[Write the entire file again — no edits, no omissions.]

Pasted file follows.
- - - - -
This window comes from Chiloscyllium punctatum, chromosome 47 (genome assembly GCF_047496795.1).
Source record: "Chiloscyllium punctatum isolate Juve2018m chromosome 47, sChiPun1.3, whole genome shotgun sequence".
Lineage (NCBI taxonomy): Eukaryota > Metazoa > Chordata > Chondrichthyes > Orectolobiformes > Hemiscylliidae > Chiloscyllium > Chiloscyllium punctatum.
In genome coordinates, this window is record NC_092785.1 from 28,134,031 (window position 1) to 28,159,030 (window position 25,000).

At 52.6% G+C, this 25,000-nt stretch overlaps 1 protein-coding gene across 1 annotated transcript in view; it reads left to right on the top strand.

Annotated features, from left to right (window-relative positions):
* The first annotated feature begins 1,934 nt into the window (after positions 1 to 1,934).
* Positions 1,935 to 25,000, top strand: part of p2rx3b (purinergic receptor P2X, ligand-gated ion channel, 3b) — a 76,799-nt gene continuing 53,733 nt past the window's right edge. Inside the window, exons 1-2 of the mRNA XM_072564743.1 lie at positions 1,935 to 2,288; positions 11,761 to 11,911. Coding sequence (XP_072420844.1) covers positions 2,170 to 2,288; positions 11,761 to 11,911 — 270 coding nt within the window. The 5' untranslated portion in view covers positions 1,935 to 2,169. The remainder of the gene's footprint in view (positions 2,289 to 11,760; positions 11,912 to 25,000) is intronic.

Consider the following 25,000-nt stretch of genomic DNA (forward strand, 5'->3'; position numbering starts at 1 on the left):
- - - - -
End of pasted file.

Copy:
This window comes from Chiloscyllium punctatum, chromosome 47 (genome assembly GCF_047496795.1).
Source record: "Chiloscyllium punctatum isolate Juve2018m chromosome 47, sChiPun1.3, whole genome shotgun sequence".
Lineage (NCBI taxonomy): Eukaryota > Metazoa > Chordata > Chondrichthyes > Orectolobiformes > Hemiscylliidae > Chiloscyllium > Chiloscyllium punctatum.
In genome coordinates, this window is record NC_092785.1 from 28,134,031 (window position 1) to 28,159,030 (window position 25,000).

At 52.6% G+C, this 25,000-nt stretch overlaps 1 protein-coding gene across 1 annotated transcript in view; it reads left to right on the top strand.

Annotated features, from left to right (window-relative positions):
* The first annotated feature begins 1,934 nt into the window (after positions 1 to 1,934).
* Positions 1,935 to 25,000, top strand: part of p2rx3b (purinergic receptor P2X, ligand-gated ion channel, 3b) — a 76,799-nt gene continuing 53,733 nt past the window's right edge. Inside the window, exons 1-2 of the mRNA XM_072564743.1 lie at positions 1,935 to 2,288; positions 11,761 to 11,911. Coding sequence (XP_072420844.1) covers positions 2,170 to 2,288; positions 11,761 to 11,911 — 270 coding nt within the window. The 5' untranslated portion in view covers positions 1,935 to 2,169. The remainder of the gene's footprint in view (positions 2,289 to 11,760; positions 11,912 to 25,000) is intronic.

Consider the following 25,000-nt stretch of genomic DNA (forward strand, 5'->3'; position numbering starts at 1 on the left):